After a while scurrying steps could be heard. The door opened and a young, black-haired, attractive girl in a plain black dress with a white apron appeared.
It wasn’t a very good welcome. Martin swallowed.
“May I speak to Mrs Williams, please? Or… or Miss Williams?”
“Who shall I say it is?”
He was unused to dealing with domestic staff. There were now few to be found anywhere in Britain, besides which he was a farmer’s son. Indeed, most girls who might have been candidates for such positions had found during the war that there were more interesting jobs open to them.
“Please can you tell her it’s M… it’s Mr Rawle, from Loft Island, Salcombe.” This last was a sudden inspiration. He was sure the family wouldn’t know his surname, yet the address would tell Dolly and Bronwen who he was.
“Mr Rawle from Salcombe,” she repeated, looking appraisingly at him before turning away. He waited at the door.
Steps approached. Male steps. Martin’s heart sank. A tall, thin, ascetic man appeared.
A girl is imprisoned by her father
In this sequel to Loft Island, we find Mr Jones, pillar of the community, who is not a man to be denied. His wife and daughter have had no option but to accept his domineering ways, but his reaction to Martin Rawle’s friendship with Bronwen is the last straw. Mother and daughter leave the family home to seek refuge on Loft Island and in Salcombe, leaving him alone with the young housekeeper.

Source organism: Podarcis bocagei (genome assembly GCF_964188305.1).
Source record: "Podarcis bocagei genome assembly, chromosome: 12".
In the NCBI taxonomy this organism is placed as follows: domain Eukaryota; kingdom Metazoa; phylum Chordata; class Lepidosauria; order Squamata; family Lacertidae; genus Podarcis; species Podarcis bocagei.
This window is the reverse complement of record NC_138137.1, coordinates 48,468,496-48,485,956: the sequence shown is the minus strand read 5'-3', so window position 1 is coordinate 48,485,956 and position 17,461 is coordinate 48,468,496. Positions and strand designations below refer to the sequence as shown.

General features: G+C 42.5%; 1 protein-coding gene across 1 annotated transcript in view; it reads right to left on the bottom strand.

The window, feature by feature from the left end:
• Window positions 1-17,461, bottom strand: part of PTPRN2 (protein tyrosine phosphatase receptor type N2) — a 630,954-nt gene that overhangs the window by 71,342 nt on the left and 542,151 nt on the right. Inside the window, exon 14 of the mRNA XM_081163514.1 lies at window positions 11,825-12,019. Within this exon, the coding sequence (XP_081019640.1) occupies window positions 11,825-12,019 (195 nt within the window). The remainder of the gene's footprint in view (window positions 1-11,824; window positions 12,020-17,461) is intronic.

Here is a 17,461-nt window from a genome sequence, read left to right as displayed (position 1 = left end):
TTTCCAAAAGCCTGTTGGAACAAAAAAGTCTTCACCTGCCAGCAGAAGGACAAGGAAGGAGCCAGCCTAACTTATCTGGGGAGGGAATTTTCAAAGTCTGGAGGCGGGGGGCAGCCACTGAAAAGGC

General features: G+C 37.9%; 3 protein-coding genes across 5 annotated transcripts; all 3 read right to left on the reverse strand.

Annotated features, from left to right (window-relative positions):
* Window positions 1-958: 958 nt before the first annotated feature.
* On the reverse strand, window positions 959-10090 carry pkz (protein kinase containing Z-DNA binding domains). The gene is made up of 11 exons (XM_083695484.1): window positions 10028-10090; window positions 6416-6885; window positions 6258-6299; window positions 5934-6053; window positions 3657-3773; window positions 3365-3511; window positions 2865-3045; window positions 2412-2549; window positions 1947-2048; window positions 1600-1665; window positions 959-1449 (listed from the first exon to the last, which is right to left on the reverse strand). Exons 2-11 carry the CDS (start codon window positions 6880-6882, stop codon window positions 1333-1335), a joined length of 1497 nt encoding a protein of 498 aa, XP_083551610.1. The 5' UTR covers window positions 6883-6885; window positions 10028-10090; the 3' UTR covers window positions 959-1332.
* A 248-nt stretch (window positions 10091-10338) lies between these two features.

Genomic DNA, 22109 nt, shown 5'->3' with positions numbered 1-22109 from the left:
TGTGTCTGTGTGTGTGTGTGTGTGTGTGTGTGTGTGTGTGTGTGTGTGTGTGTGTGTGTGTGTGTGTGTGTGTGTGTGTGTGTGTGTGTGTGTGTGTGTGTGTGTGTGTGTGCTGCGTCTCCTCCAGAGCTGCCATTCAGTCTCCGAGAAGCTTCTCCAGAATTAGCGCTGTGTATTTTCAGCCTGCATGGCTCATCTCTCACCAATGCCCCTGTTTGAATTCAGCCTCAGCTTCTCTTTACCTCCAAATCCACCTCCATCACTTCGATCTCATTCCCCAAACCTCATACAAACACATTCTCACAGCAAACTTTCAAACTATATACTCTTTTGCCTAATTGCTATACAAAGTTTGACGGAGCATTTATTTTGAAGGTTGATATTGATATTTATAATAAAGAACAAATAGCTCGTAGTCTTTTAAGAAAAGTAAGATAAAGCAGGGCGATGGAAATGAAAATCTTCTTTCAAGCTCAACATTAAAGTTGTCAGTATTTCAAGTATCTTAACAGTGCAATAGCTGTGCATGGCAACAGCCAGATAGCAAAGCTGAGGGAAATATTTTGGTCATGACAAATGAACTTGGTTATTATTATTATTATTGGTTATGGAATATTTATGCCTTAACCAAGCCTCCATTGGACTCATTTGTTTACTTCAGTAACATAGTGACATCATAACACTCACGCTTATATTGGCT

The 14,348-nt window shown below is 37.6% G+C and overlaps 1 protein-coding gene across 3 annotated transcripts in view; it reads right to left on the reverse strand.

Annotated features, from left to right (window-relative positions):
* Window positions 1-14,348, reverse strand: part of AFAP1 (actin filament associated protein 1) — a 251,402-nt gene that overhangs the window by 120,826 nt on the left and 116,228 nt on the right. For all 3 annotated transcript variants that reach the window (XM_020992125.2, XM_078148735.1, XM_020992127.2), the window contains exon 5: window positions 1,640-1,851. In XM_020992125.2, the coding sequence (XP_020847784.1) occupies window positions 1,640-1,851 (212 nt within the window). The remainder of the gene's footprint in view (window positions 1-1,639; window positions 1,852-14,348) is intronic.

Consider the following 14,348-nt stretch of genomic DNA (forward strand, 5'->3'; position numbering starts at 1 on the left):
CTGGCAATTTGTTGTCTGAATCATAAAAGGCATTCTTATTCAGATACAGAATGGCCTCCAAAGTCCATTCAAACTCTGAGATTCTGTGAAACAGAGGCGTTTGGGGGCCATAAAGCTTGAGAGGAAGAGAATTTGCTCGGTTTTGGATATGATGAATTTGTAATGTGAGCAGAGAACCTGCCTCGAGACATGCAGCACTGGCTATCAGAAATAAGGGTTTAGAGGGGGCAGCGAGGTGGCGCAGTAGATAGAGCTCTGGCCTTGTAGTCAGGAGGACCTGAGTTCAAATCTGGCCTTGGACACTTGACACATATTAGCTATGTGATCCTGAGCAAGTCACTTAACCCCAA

The repercussions cause ripples in all their lives.
Then Martin’s father is found dead, and a home is needed for his orphaned sons, Martin’s brothers. They add light relief to events, but also display emotions and show that they are very capable of independent thought and actions.
Matters calm down, eventually. At last compensation for the losses suffered in the flood (described in Loft Island) is received by Mary Beale who lost three of her family and her home and farmland; and by the Lofts, father and son, who lost land. They can now start planning their joint futures; but there are still some surprising twists and turns.
A book of families, incidents, and the mindsets and attitudes of 1950s society.
Paperback, 6 x 9 inches, 33 chapters, 315 pages
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